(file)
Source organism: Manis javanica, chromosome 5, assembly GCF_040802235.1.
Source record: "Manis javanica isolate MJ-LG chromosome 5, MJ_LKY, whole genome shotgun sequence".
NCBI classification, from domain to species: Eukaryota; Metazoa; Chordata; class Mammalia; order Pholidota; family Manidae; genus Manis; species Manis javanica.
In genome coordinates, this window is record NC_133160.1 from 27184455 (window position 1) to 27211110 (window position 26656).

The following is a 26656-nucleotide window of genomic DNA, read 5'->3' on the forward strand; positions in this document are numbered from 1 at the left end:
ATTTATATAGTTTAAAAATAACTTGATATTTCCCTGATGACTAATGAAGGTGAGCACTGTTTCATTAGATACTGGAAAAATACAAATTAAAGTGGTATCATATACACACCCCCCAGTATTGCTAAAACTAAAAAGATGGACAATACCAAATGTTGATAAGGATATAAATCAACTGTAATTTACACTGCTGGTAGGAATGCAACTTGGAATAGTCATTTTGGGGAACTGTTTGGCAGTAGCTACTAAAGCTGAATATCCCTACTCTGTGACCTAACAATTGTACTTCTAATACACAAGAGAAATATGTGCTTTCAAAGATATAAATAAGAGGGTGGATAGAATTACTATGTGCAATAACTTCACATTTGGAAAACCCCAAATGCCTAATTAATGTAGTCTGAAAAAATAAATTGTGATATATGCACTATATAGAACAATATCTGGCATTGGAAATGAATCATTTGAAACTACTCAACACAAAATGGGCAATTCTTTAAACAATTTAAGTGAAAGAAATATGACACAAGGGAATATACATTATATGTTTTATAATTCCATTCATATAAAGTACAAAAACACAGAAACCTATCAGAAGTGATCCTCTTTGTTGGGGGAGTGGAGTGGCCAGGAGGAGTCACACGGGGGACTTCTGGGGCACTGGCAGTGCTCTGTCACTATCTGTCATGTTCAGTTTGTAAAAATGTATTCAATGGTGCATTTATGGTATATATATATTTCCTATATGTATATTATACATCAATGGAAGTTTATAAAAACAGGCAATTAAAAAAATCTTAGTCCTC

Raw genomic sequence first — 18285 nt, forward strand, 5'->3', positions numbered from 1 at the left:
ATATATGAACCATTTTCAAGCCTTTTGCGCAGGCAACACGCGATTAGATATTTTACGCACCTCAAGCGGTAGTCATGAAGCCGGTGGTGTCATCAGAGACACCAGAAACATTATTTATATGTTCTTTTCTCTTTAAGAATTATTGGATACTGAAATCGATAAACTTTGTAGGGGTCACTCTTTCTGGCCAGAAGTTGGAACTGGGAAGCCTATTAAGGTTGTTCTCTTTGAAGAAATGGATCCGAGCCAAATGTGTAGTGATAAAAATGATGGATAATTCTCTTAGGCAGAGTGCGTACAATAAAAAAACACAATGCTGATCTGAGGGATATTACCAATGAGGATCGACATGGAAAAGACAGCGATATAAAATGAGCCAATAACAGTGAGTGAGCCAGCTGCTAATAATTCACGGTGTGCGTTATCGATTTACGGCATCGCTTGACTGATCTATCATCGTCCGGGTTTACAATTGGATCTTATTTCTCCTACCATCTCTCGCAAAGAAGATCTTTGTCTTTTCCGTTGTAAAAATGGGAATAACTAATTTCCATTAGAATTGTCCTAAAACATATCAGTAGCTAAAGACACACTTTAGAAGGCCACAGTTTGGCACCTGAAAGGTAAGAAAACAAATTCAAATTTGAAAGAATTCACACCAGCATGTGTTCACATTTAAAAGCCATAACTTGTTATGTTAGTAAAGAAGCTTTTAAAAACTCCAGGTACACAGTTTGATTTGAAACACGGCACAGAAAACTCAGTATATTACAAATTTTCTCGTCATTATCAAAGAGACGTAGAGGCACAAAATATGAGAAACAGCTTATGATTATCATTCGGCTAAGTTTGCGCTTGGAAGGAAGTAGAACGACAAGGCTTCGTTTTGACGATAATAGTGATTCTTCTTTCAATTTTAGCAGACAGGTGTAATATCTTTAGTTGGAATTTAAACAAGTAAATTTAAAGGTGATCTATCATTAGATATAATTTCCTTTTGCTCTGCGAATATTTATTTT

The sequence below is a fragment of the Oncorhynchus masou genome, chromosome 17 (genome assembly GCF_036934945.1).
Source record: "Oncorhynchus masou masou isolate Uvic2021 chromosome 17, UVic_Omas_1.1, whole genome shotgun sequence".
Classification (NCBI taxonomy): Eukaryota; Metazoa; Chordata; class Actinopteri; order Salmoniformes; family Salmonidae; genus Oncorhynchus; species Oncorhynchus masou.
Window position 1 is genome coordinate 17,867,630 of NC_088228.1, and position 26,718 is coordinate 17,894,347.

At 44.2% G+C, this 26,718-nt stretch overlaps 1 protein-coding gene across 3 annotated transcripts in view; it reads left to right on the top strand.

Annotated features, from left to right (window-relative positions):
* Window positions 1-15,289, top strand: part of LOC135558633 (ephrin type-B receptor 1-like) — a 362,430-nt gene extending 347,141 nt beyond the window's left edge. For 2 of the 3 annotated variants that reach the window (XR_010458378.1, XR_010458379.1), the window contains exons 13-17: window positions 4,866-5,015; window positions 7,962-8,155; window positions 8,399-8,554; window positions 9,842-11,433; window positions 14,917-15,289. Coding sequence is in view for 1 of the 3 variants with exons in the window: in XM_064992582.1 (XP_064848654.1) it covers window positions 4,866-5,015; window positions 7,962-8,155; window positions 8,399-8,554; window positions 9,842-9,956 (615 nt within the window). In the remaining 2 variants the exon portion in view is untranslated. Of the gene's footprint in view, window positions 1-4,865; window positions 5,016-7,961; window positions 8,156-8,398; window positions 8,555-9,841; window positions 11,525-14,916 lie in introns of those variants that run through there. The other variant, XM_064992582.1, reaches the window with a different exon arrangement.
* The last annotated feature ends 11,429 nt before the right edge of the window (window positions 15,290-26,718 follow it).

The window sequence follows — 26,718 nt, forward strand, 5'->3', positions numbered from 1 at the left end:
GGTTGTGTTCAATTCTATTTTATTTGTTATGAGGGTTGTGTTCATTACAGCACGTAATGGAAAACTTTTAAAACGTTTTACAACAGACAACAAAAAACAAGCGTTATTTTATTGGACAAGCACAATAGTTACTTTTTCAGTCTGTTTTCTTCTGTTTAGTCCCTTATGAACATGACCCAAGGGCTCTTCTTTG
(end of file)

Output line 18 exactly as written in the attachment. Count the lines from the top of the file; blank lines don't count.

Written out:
GGTTGTGTTCAATTCTATTTTATTTGTTATGAGGGTTGTGTTCATTACAGCACGTAATGGAAAACTTTTAAAACGTTTTACAACAGACAACAAAAAACAAGCGTTATTTTATTGGACAAGCACAATAGTTACTTTTTCAGTCTGTTTTCTTCTGTTTAGTCCCTTATGAACATGACCCAAGGGCTCTTCTTTG